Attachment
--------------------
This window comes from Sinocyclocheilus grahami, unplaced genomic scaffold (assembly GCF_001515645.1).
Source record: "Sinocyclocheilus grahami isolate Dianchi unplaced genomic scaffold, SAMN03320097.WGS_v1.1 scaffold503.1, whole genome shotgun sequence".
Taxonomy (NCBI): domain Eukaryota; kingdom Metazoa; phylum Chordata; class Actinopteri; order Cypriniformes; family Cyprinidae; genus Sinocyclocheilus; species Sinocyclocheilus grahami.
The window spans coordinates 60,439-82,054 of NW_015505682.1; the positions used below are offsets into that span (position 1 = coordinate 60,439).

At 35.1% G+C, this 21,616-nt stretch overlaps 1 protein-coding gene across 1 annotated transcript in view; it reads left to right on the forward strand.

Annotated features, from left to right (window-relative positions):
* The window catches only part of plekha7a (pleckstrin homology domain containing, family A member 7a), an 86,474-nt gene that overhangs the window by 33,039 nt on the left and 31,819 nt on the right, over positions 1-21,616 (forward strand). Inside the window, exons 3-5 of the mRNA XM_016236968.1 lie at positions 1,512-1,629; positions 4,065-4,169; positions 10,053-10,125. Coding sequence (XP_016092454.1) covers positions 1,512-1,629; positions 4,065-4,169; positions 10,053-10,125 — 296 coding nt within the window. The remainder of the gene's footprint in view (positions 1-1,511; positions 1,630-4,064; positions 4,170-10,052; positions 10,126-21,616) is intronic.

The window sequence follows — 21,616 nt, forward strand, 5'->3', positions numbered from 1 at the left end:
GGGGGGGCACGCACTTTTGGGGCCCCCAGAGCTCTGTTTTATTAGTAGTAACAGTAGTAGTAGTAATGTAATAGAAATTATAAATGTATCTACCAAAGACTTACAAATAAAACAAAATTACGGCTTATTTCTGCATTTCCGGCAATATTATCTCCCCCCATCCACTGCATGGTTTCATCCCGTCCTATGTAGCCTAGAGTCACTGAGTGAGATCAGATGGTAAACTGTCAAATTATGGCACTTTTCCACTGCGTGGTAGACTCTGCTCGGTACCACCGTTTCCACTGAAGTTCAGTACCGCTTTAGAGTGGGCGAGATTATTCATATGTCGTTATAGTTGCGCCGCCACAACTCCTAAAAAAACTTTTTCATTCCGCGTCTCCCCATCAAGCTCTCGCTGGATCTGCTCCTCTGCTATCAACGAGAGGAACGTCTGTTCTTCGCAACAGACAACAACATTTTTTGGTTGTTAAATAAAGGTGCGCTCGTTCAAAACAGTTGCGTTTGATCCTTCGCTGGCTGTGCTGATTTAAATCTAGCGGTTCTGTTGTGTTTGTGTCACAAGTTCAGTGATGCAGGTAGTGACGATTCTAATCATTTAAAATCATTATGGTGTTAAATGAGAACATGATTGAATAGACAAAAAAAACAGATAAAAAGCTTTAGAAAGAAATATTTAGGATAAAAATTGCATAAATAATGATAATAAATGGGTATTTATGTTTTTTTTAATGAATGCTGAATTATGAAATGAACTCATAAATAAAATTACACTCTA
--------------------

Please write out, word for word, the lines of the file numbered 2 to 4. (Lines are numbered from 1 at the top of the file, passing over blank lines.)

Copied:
Source record: "Sinocyclocheilus grahami isolate Dianchi unplaced genomic scaffold, SAMN03320097.WGS_v1.1 scaffold503.1, whole genome shotgun sequence".
Taxonomy (NCBI): domain Eukaryota; kingdom Metazoa; phylum Chordata; class Actinopteri; order Cypriniformes; family Cyprinidae; genus Sinocyclocheilus; species Sinocyclocheilus grahami.
The window spans coordinates 60,439-82,054 of NW_015505682.1; the positions used below are offsets into that span (position 1 = coordinate 60,439).